Eric Johnson of San Francisco is second in the NFL with 57 receptions.
Randy McMichael has 43 catches in spite of the anemic Miami Dolphins' passing offense. Tony Gonzalez has 49 catches. Dallas Clark and Marcus Pollard have 10 combined TD catches, or 32 percent of the prolific Indianapolis output. Jason Witten has 54 catches. Daniel Graham has 5 TD catches. Jeremy Shockey, Alge Crumpler, Jermaine Wiggins, Chad Lewis, Ken Dilger and Freddie Jones all have more than 23 catches.
It's the Year of the Tight End.
"I know where you're going," said Jay Riemersma. "Everywhere but in Pittsburgh, right?"
Well, actually, no. It's the Year of the Tight End, even in Pittsburgh, but for a different reason.
"You're exactly right," said Pittsburgh Steelers offensive coordinator Ken Whisenhunt. "They're playing like (Mark)
(Bruener) used to play. They're doing a good job. And for this offense, that's important. If that's going, if that's working for us, we're successful."
It is going. It is working. They are successful.
The 8-1 Steelers are second in the NFL in rushing, and most of it's due to a healthy offensive line and the fresh legs of a couple of rejuvenated power backs. The rest of the success is due to the tight ends and fullbacks, and sometimes they are one and the same.
Take Matt Cushing. The third-team tight end was the first-team fullback for most of the last two games. With Dan Kreider in and out of the lineup, Cushing was forced to assume the position at which he'd dabbled only as an emergency player the last two years.
"I think it went pretty well," Cushing said. "I try to make sure there's not a drop-off, and I feel I did that. They knew we were running the ball and we still ran the ball."
Cushing entered the Cleveland game on the Steelers' second series. He was the lead blocker on Jerome Bettis' 5-yard touchdown run.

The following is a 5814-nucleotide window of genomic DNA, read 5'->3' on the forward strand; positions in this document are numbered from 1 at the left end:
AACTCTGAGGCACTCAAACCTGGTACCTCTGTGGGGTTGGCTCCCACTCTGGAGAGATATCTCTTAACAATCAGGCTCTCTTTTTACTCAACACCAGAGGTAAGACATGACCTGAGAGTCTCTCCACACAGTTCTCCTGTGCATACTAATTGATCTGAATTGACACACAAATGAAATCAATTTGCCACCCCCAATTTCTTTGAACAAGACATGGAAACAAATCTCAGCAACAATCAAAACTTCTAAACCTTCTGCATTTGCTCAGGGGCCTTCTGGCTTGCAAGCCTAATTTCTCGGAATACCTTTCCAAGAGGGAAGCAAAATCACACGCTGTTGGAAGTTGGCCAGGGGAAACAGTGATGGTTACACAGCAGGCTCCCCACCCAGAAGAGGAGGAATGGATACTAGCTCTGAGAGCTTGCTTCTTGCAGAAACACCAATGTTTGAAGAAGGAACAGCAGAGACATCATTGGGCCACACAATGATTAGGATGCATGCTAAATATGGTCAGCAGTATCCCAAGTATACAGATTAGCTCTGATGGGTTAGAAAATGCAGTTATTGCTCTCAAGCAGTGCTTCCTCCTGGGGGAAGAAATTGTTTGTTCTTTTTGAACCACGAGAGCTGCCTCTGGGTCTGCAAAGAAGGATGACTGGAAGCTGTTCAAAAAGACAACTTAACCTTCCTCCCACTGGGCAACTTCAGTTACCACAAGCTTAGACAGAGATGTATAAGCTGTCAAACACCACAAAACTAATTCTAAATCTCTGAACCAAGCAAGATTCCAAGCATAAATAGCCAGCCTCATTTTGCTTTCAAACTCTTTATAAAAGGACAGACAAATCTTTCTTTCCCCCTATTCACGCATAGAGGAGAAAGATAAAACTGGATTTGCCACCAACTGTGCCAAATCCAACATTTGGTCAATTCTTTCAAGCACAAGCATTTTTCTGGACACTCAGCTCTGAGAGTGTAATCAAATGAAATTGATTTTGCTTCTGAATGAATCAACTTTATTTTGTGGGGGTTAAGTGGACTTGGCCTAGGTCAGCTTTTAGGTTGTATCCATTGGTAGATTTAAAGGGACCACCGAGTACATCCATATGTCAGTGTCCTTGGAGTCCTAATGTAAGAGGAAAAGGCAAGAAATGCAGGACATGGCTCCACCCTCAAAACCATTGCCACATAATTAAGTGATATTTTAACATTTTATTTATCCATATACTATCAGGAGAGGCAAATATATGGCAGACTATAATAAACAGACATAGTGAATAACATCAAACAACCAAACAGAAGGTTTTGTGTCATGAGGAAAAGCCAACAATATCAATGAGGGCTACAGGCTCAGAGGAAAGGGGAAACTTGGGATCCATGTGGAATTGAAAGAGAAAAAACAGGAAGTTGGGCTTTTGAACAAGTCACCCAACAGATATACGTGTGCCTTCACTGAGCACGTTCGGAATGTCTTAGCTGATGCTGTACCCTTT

"It's totally different than tight end," Cushing said. "At tight end, it's all in-the-line blocking and you get about a yard space between the two of you. At fullback, you both have a 5-yard head start. It's a little different."
Isn't the 5-yard head start better?
"Sometimes, but the linebacker gets that head start, too," Cushing said.
Riemersma is the Steelers' second tight end. During his days in Buffalo, he was called a receiving tight end and lived up to the moniker by catching 204 passes and scoring 20 touchdowns in six seasons. But he's not the pass-catching tight end anymore. In fact, he won't even use the term.
"It's definitely been a mindset change," Riemersma said. "I've been known as the other type of guy. But I feel confident I can go in there and do the other part. It's just a matter of getting used to it, understanding what's expected of you. That's what we've done a good job of at the position is understanding that that is our role."
But Riemersma's still considered a receiving tight end.
"Oh, yeah?" he asked with an arching eyebrow. "Well, I don't think that that's something you really kind of give up on. You always hope and wish the right play and the right coverage kind of jell together and you hit a big one down the chute."
So far, Riemersma has 6 catches for 56 yards. His 2-yard touchdown catch against Philadelphia came two games after starting tight end Jerame Tuman's 7-yard touchdown catch against the Dallas Cowboys.
Tuman has 5 catches for 27 yards this season. The key game was Dallas, when he caught 4 passes. Riemersma had 2 catches that day to give the Steelers their best pass-catching production from the position this decade.
"We looked at the numbers and between the two of us that was a normal day for me in Buffalo," Riemersma said. "It's just a different mindset and we're accepting that and understanding that and moving on. We're excited about our role in the running game."
In other words, 1 ring is the greatest stat of them all.
"Are you kidding me? Looking at the playoffs with a chance to win it all?" Riemersma said. "That's what it's all about. The older I get in this league, the more I realize that."
NOTES - Duce Staley was unofficially downgraded to doubtful Thursday because of his hamstring injury. Coach Bill Cowher said he'd probably downgrade Staley because of the health of Jerome Bettis, Verron Haynes and Willie Parker, but Cowher did not make the change on yesterday's injury list. … Both Bettis and Haynes returned to practice Thursday. Missing practice were Staley, Chad Scott (quadriceps), Riemersma (groin) and James Harrison (shoulder). … The key absence in Cincinnati was that of cornerback Deltha O'Neal, who missed his second practice with an elbow injury. He's questionable for Sunday's game. Right tackle Willie Anderson also missed practice with a knee injury, but is expected to play.
Year of the Tight End
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